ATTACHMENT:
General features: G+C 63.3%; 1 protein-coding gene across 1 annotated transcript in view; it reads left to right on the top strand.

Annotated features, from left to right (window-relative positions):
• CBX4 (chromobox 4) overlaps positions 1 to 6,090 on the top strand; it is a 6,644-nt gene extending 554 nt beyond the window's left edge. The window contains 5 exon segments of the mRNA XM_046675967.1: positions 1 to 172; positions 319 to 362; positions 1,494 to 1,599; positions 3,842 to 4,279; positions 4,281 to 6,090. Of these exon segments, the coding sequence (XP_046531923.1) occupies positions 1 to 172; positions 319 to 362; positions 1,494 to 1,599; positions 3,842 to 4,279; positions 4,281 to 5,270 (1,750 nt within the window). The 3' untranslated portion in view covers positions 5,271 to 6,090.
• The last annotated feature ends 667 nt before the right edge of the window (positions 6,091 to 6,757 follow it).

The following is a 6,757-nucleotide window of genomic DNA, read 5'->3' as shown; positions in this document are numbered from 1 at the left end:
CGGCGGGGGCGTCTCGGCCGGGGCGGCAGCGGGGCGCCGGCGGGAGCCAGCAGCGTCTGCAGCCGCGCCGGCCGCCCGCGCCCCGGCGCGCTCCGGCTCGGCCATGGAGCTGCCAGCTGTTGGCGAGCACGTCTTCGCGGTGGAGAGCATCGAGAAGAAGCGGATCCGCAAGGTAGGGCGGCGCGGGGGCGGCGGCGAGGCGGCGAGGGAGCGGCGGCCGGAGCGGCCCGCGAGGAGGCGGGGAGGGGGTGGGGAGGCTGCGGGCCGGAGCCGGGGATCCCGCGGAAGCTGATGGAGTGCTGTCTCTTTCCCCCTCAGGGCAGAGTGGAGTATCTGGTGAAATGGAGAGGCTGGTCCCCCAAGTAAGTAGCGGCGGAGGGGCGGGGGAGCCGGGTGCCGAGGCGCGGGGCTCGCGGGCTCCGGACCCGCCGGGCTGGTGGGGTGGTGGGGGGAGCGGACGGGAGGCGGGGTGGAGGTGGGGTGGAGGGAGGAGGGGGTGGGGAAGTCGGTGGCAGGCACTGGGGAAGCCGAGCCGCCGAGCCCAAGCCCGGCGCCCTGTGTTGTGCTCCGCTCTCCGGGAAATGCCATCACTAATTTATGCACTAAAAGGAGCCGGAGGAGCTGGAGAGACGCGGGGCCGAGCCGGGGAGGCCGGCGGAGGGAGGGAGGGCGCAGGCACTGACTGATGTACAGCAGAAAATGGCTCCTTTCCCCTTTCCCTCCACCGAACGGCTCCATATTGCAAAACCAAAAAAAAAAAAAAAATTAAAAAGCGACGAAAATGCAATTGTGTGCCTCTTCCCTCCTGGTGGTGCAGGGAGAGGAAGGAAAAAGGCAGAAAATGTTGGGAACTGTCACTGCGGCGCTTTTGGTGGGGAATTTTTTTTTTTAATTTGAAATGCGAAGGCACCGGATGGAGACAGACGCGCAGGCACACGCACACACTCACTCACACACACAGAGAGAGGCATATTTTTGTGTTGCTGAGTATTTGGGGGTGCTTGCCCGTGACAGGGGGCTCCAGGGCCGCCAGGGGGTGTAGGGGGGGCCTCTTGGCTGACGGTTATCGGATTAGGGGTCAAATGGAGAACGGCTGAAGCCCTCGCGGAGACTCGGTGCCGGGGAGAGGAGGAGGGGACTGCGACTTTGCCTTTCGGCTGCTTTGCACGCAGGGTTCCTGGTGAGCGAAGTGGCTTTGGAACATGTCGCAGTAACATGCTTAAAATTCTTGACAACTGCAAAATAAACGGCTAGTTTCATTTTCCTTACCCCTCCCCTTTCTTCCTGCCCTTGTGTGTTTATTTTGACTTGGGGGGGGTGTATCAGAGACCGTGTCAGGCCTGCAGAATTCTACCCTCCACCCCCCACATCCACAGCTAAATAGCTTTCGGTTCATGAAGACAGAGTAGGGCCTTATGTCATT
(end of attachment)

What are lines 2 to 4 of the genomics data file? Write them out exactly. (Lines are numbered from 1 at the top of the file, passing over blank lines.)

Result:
Annotated features, from left to right (window-relative positions):
• CBX4 (chromobox 4) overlaps positions 1 to 6,090 on the top strand; it is a 6,644-nt gene extending 554 nt beyond the window's left edge. The window contains 5 exon segments of the mRNA XM_046675967.1: positions 1 to 172; positions 319 to 362; positions 1,494 to 1,599; positions 3,842 to 4,279; positions 4,281 to 6,090. Of these exon segments, the coding sequence (XP_046531923.1) occupies positions 1 to 172; positions 319 to 362; positions 1,494 to 1,599; positions 3,842 to 4,279; positions 4,281 to 5,270 (1,750 nt within the window). The 3' untranslated portion in view covers positions 5,271 to 6,090.
• The last annotated feature ends 667 nt before the right edge of the window (positions 6,091 to 6,757 follow it).